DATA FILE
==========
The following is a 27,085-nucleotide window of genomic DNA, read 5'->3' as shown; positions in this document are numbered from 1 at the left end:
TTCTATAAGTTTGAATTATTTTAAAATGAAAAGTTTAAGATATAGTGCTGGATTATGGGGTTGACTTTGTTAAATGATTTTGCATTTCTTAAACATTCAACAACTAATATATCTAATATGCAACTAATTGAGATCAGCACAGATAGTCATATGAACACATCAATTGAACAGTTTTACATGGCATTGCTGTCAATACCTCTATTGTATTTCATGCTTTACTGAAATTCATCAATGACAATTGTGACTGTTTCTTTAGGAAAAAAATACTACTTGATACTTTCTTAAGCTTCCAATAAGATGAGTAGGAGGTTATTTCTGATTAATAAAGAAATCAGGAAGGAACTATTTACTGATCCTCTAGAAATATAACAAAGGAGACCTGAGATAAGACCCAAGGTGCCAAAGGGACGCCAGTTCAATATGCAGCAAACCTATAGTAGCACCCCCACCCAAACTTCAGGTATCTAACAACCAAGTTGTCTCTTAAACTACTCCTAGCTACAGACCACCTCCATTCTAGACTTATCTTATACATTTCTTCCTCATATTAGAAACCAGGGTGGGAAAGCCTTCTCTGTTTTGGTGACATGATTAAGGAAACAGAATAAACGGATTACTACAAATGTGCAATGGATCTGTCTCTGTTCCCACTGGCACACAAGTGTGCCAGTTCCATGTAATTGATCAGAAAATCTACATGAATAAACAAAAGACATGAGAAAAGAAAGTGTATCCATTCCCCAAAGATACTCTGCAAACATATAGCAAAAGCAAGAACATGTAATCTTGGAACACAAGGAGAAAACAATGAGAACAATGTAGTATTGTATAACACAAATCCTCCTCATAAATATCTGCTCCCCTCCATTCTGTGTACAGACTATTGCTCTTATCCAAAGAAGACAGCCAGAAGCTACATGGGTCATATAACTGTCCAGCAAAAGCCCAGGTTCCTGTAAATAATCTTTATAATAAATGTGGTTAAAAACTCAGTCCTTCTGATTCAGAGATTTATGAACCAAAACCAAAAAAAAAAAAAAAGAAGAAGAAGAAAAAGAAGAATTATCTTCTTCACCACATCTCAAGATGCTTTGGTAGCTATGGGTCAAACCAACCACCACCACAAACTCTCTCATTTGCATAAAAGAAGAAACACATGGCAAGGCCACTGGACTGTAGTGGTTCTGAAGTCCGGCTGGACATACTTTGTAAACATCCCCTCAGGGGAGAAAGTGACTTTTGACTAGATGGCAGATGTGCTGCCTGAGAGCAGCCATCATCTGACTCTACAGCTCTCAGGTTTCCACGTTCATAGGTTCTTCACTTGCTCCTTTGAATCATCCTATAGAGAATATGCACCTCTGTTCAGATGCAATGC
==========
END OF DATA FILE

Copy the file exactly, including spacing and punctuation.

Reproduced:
The following is a 27,085-nucleotide window of genomic DNA, read 5'->3' as shown; positions in this document are numbered from 1 at the left end:
TTCTATAAGTTTGAATTATTTTAAAATGAAAAGTTTAAGATATAGTGCTGGATTATGGGGTTGACTTTGTTAAATGATTTTGCATTTCTTAAACATTCAACAACTAATATATCTAATATGCAACTAATTGAGATCAGCACAGATAGTCATATGAACACATCAATTGAACAGTTTTACATGGCATTGCTGTCAATACCTCTATTGTATTTCATGCTTTACTGAAATTCATCAATGACAATTGTGACTGTTTCTTTAGGAAAAAAATACTACTTGATACTTTCTTAAGCTTCCAATAAGATGAGTAGGAGGTTATTTCTGATTAATAAAGAAATCAGGAAGGAACTATTTACTGATCCTCTAGAAATATAACAAAGGAGACCTGAGATAAGACCCAAGGTGCCAAAGGGACGCCAGTTCAATATGCAGCAAACCTATAGTAGCACCCCCACCCAAACTTCAGGTATCTAACAACCAAGTTGTCTCTTAAACTACTCCTAGCTACAGACCACCTCCATTCTAGACTTATCTTATACATTTCTTCCTCATATTAGAAACCAGGGTGGGAAAGCCTTCTCTGTTTTGGTGACATGATTAAGGAAACAGAATAAACGGATTACTACAAATGTGCAATGGATCTGTCTCTGTTCCCACTGGCACACAAGTGTGCCAGTTCCATGTAATTGATCAGAAAATCTACATGAATAAACAAAAGACATGAGAAAAGAAAGTGTATCCATTCCCCAAAGATACTCTGCAAACATATAGCAAAAGCAAGAACATGTAATCTTGGAACACAAGGAGAAAACAATGAGAACAATGTAGTATTGTATAACACAAATCCTCCTCATAAATATCTGCTCCCCTCCATTCTGTGTACAGACTATTGCTCTTATCCAAAGAAGACAGCCAGAAGCTACATGGGTCATATAACTGTCCAGCAAAAGCCCAGGTTCCTGTAAATAATCTTTATAATAAATGTGGTTAAAAACTCAGTCCTTCTGATTCAGAGATTTATGAACCAAAACCAAAAAAAAAAAAAAAGAAGAAGAAGAAAAAGAAGAATTATCTTCTTCACCACATCTCAAGATGCTTTGGTAGCTATGGGTCAAACCAACCACCACCACAAACTCTCTCATTTGCATAAAAGAAGAAACACATGGCAAGGCCACTGGACTGTAGTGGTTCTGAAGTCCGGCTGGACATACTTTGTAAACATCCCCTCAGGGGAGAAAGTGACTTTTGACTAGATGGCAGATGTGCTGCCTGAGAGCAGCCATCATCTGACTCTACAGCTCTCAGGTTTCCACGTTCATAGGTTCTTCACTTGCTCCTTTGAATCATCCTATAGAGAATATGCACCTCTGTTCAGATGCAATGC